Nursing Working Conditions: Cause And Solution Of The Nurse Shortage

The COVID-19 pandemic has highlighted the urgent need for 15,000 nurses in health units, but the needs of nursing must also be raised to public debate. The General College of Nursing estimates that some 20,000 nurses trained in Spain are currently working in other countries, a process that was accentuated between 2010 and 2013 when unemployment among nurses grew by 173%, surpassing the 18,000 professionals without work.

Scientific evidence concludes that nursing professionals are dissatisfied with the salaries they receive, the contracts sometimes for days or on the phone “if necessary”, the lack of prospects for improvement within the profession and the educational opportunities available to them. offers.


When nurses were asked if they were able to complete their work during their last shift, the vast majority answered no due to workload and lack of time. Tasks that would be considered markers of good practice such as speaking, comforting and educating patients and their families were left pending in their last shift for more than half of the nurses. In addition, it is common for a considerable number to start the day without knowing the unit in which to spend the shift, or to assume responsibilities of jobs for which they are not prepared.

Most nurses report that they are not enough, which is reflected in the ratios of patients per nurse in Spain, which are double those of countries such as Norway or Sweden. Not only do they lack opportunities to participate in political decisions, but many intermediate and supervisory positions also fail to respond to their concerns and needs.

Many Spanish nurses try to alleviate this situation by migrating abroad.

There are numerous international recruitment agencies that have emerged in recent years, funded by hospitals and governments of other countries to recruit nursing staff. Their offers generally seem the solution to all the problems of Spanish precariousness: permanent contracts, reasonable salaries, up to 6 weeks of vacation, numerous economic bonuses, and in some cases they even offer accommodation or food vouchers. The reality of arriving in the host country is usually more complex.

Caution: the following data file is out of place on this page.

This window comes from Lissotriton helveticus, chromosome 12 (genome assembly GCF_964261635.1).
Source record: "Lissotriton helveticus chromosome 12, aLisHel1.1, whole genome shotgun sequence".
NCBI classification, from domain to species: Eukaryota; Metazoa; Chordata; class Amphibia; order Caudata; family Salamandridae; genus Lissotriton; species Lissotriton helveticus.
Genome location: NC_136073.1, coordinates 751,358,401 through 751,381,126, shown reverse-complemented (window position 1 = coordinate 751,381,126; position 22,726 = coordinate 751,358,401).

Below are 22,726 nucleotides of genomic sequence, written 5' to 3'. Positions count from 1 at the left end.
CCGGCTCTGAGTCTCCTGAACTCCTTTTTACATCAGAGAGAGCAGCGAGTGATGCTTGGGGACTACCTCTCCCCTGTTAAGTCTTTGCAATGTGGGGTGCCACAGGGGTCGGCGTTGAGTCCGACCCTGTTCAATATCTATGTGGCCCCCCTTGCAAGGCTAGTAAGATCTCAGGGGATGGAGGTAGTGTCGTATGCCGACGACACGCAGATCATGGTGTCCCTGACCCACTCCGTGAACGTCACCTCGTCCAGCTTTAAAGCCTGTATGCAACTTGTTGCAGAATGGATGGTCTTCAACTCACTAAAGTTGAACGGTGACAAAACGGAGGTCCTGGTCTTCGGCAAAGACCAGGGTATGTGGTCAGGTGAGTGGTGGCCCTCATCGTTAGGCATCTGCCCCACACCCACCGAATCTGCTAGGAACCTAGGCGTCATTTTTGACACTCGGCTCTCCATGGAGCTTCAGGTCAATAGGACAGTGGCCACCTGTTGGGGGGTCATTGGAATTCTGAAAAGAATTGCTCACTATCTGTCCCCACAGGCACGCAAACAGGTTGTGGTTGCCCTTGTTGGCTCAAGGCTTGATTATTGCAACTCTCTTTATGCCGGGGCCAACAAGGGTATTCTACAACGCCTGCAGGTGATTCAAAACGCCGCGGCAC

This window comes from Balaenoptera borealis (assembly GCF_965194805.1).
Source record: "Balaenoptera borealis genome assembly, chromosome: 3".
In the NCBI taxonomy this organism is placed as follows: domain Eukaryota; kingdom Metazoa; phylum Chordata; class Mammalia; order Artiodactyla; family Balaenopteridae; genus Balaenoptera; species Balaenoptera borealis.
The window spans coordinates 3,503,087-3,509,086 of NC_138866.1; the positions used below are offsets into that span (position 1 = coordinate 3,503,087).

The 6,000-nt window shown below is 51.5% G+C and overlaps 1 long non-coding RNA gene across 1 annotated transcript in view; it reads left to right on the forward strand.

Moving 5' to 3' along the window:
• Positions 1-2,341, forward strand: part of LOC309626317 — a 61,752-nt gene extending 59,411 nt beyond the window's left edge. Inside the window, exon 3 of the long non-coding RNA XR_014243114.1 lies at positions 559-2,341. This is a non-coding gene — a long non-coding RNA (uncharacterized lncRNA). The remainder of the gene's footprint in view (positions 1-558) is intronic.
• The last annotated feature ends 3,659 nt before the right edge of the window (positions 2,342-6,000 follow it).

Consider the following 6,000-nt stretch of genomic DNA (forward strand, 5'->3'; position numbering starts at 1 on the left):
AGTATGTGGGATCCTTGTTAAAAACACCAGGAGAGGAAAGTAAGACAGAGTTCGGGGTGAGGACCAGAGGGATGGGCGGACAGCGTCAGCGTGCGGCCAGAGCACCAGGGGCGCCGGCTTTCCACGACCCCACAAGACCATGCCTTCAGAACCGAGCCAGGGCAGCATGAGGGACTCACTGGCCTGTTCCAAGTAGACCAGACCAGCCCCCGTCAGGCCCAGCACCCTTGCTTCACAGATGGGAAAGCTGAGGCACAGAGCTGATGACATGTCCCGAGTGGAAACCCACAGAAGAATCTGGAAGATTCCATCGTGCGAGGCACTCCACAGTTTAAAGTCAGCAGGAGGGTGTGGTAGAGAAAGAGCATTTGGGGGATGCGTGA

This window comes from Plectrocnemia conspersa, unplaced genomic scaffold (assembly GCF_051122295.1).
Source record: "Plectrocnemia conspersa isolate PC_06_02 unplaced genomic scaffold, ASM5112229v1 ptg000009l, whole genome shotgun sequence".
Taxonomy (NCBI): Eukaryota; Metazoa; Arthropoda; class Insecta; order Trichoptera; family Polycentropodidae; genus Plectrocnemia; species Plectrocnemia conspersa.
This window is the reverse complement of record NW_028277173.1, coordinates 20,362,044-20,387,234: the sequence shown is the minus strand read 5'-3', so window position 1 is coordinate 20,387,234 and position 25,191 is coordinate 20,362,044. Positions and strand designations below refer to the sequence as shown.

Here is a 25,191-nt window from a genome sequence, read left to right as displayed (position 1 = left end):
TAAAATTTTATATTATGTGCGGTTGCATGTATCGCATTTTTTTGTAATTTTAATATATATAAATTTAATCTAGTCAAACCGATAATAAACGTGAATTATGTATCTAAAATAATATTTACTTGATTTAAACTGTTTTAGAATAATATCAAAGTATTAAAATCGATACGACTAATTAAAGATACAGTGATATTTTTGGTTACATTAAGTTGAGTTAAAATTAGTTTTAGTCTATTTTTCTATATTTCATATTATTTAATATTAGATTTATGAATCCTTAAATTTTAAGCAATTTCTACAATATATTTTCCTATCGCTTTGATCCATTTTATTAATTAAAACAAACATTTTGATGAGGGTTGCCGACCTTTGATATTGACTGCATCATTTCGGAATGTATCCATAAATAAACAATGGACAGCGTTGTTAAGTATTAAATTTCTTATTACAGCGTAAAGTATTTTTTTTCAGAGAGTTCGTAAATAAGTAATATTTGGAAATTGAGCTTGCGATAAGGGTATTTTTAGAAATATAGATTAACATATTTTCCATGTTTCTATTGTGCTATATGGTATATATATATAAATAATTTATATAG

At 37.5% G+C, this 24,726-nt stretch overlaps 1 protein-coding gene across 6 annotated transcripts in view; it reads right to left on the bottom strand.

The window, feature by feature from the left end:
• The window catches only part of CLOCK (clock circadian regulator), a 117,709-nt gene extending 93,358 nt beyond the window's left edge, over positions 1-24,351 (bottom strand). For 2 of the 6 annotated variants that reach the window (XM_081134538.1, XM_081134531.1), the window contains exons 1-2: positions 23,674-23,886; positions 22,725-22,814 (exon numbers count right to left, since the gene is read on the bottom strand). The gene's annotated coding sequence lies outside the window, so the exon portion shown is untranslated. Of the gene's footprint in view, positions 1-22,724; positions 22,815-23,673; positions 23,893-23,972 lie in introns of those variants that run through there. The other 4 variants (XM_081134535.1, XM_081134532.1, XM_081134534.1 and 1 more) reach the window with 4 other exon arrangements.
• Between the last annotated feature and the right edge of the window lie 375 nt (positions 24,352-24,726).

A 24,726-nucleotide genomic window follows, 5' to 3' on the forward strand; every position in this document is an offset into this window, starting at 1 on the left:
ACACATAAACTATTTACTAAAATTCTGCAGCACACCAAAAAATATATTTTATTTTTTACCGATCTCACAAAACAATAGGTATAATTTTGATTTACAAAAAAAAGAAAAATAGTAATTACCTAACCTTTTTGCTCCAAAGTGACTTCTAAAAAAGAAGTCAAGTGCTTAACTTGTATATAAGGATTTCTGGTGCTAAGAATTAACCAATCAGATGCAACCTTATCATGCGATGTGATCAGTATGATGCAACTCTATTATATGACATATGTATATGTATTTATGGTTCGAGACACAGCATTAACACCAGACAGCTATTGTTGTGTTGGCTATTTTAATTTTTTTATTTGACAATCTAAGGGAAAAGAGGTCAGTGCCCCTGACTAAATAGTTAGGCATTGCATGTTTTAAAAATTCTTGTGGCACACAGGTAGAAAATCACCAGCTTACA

Before working in the desired position, you start working at a lower professional rank that does not require any academic qualifications and with minimum wages, until you reach the level of English necessary to apply for the registration number. These are typically lengthy bureaucratic procedures that take anywhere from 6 months to a year at best. During all this time, highly qualified professionals occupy jobs that have been abandoned by the majority of the natives of the country due to precarious wages and labor rights that are increasingly deteriorated as workloads increase.

Adapting to a new culture and language, navigating a different healthcare system, creating a new social network with other rules of socialization, is complicated. The abandonment of the family and social circle in the country of origin, as well as the challenges of adapting to a new city with a generally higher cost of living can generate stress and discomfort. Therefore, it is impossible to avoid isolation and discrimination.

At this point, many nurses may consider returning to the country of origin, but in most cases a contract of permanence has been signed with financial penalties. Nurses also stay because they are offered a respected professional space, with permanent contracts or even with continuing specialized training paid by the employer. There is a desire for nurses to be able to reconcile personal and professional life, which is reflected, for example, in the planning of shifts for several weeks, or the ability of nurses to choose the shift that suits them best.

Traditionally, policy responses to the nursing shortage have focused on improving recruitment and retention, as Minister Yolanda Díaz intends with the current reform of active employment policies. However, we consider that these efforts are in vain if the conditions of employment and work of nurses in Spain are not improved, which happens by ratifying the convention of the International Labor Organization (ILO) on Nursing Personnel, 1977 (No. 149) and follow the ILO Recommendations on Nursing Personnel, 1977 (No. 157).



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